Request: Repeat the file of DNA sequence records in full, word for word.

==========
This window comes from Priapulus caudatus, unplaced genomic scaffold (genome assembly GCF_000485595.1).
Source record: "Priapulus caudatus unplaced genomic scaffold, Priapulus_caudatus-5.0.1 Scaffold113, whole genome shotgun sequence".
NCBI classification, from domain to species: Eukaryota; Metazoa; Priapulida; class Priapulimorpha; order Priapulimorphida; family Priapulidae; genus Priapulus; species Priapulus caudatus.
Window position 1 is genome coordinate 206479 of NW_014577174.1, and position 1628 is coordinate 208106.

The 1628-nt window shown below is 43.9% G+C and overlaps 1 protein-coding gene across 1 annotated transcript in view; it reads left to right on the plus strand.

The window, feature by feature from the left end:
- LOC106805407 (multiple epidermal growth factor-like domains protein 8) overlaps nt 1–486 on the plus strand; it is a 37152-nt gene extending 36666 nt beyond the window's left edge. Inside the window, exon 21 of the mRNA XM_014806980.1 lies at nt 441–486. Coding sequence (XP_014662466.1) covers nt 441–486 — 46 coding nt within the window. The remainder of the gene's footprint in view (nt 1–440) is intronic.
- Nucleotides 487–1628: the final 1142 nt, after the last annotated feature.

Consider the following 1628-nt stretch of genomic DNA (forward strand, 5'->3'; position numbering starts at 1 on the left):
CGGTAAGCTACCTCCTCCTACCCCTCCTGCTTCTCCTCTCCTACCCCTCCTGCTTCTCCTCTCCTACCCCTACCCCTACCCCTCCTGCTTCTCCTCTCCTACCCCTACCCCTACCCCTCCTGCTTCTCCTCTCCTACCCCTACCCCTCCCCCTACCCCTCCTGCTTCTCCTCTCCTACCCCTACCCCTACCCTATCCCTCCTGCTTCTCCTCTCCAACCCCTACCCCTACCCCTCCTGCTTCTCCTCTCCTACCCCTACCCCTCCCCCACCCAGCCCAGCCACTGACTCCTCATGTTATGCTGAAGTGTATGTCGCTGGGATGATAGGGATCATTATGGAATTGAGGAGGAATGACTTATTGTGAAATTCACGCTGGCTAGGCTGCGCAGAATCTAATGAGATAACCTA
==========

This window comes from Priapulus caudatus, unplaced genomic scaffold (genome assembly GCF_000485595.1).
Source record: "Priapulus caudatus unplaced genomic scaffold, Priapulus_caudatus-5.0.1 Scaffold113, whole genome shotgun sequence".
NCBI classification, from domain to species: Eukaryota; Metazoa; Priapulida; class Priapulimorpha; order Priapulimorphida; family Priapulidae; genus Priapulus; species Priapulus caudatus.
Window position 1 is genome coordinate 206479 of NW_014577174.1, and position 1628 is coordinate 208106.

The 1628-nt window shown below is 43.9% G+C and overlaps 1 protein-coding gene across 1 annotated transcript in view; it reads left to right on the plus strand.

The window, feature by feature from the left end:
- LOC106805407 (multiple epidermal growth factor-like domains protein 8) overlaps nt 1–486 on the plus strand; it is a 37152-nt gene extending 36666 nt beyond the window's left edge. Inside the window, exon 21 of the mRNA XM_014806980.1 lies at nt 441–486. Coding sequence (XP_014662466.1) covers nt 441–486 — 46 coding nt within the window. The remainder of the gene's footprint in view (nt 1–440) is intronic.
- Nucleotides 487–1628: the final 1142 nt, after the last annotated feature.

Consider the following 1628-nt stretch of genomic DNA (forward strand, 5'->3'; position numbering starts at 1 on the left):
CGGTAAGCTACCTCCTCCTACCCCTCCTGCTTCTCCTCTCCTACCCCTCCTGCTTCTCCTCTCCTACCCCTACCCCTACCCCTCCTGCTTCTCCTCTCCTACCCCTACCCCTACCCCTCCTGCTTCTCCTCTCCTACCCCTACCCCTCCCCCTACCCCTCCTGCTTCTCCTCTCCTACCCCTACCCCTACCCTATCCCTCCTGCTTCTCCTCTCCAACCCCTACCCCTACCCCTCCTGCTTCTCCTCTCCTACCCCTACCCCTCCCCCACCCAGCCCAGCCACTGACTCCTCATGTTATGCTGAAGTGTATGTCGCTGGGATGATAGGGATCATTATGGAATTGAGGAGGAATGACTTATTGTGAAATTCACGCTGGCTAGGCTGCGCAGAATCTAATGAGATAACCTA